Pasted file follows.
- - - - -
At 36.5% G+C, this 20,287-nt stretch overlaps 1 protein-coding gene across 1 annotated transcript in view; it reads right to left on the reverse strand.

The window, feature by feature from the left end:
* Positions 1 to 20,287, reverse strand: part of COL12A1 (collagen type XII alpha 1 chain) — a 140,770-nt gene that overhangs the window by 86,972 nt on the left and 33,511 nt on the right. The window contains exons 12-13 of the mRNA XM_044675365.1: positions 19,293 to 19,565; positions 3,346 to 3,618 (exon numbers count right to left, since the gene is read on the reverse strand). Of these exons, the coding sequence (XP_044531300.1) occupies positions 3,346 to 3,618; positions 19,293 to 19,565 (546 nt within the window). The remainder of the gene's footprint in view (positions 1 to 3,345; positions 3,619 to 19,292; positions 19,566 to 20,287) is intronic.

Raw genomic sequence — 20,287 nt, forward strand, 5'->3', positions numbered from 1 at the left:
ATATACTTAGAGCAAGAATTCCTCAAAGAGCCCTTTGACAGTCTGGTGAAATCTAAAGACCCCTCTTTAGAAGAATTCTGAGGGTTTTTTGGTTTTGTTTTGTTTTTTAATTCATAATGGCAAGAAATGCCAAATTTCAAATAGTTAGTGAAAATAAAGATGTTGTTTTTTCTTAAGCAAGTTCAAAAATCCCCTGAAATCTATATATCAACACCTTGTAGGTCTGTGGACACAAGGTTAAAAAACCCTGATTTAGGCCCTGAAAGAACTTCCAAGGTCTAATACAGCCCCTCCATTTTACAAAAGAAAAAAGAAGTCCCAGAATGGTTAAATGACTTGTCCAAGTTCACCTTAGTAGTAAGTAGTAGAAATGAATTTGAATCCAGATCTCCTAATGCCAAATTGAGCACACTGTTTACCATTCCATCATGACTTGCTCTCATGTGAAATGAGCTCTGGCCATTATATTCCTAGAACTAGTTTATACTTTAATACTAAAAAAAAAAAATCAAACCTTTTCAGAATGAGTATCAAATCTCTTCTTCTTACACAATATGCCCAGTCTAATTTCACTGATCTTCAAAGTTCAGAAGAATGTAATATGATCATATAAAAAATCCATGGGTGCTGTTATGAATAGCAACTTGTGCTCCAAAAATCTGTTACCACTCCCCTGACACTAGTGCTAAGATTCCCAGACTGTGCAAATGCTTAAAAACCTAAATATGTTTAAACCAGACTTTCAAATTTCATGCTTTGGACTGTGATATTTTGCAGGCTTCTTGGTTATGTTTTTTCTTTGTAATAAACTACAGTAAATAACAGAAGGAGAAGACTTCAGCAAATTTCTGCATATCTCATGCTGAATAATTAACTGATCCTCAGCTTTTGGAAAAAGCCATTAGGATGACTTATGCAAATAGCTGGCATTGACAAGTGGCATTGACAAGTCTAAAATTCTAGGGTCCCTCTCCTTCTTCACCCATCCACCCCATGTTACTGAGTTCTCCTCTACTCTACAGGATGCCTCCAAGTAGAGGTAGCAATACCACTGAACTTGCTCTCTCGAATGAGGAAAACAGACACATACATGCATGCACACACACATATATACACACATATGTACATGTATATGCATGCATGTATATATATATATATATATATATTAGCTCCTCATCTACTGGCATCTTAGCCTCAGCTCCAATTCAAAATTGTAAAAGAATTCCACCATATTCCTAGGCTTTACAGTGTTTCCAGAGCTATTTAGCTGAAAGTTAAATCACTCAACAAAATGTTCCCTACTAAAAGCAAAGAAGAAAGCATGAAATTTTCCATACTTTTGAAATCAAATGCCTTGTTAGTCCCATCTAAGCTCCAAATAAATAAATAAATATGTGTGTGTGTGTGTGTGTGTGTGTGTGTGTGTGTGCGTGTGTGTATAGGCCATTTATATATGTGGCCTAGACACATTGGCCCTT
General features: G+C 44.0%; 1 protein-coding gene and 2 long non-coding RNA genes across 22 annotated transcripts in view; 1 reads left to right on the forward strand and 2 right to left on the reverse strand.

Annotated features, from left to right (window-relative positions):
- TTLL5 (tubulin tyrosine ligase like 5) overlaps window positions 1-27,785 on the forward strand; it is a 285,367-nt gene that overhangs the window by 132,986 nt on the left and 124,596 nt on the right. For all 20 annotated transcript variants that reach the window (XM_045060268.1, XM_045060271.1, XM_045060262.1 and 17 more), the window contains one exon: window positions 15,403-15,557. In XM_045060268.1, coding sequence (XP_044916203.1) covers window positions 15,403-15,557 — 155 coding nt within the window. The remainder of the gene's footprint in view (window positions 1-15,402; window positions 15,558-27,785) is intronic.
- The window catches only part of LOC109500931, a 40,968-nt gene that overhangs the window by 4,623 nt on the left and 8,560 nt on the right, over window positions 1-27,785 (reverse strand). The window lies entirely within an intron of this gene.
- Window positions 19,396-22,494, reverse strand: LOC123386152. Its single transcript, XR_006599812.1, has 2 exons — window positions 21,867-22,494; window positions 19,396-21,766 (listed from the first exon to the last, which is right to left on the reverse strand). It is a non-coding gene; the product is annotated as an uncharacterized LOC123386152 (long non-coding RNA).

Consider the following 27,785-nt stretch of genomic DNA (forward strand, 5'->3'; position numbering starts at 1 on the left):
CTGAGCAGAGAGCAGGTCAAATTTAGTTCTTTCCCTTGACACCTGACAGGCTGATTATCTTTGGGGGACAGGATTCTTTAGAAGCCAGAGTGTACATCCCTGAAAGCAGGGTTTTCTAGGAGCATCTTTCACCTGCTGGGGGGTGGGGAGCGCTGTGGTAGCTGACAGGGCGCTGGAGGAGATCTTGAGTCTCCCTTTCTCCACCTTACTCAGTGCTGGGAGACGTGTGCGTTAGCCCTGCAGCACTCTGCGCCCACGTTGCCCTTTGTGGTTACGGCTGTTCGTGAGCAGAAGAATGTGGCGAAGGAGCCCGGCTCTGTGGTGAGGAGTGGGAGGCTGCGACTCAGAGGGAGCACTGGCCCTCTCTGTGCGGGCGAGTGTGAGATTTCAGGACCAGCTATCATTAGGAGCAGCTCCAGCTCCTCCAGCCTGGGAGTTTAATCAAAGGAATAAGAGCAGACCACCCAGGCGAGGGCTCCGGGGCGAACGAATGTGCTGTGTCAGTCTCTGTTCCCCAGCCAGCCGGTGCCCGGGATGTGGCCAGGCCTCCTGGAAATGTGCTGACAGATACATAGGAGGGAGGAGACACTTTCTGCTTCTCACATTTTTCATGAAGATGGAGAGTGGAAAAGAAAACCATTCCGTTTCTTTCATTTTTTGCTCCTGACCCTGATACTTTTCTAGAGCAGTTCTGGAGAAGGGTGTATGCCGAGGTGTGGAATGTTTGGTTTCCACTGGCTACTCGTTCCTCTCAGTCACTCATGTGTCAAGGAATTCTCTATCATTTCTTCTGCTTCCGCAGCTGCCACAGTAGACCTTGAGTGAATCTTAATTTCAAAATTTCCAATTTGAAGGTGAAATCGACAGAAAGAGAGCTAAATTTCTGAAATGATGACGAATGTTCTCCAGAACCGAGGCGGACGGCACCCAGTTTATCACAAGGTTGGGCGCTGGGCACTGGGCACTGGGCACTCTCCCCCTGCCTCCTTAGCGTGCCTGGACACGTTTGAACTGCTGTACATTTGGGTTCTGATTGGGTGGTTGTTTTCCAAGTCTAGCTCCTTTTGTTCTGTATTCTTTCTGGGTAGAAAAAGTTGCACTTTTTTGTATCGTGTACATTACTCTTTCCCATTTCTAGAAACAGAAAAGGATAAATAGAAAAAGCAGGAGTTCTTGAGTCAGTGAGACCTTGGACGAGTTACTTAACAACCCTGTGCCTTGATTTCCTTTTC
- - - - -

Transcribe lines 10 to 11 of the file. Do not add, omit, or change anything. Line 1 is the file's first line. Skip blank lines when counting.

- Window positions 19,396-22,494, reverse strand: LOC123386152. Its single transcript, XR_006599812.1, has 2 exons — window positions 21,867-22,494; window positions 19,396-21,766 (listed from the first exon to the last, which is right to left on the reverse strand). It is a non-coding gene; the product is annotated as an uncharacterized LOC123386152 (long non-coding RNA).

Consider the following 27,785-nt stretch of genomic DNA (forward strand, 5'->3'; position numbering starts at 1 on the left):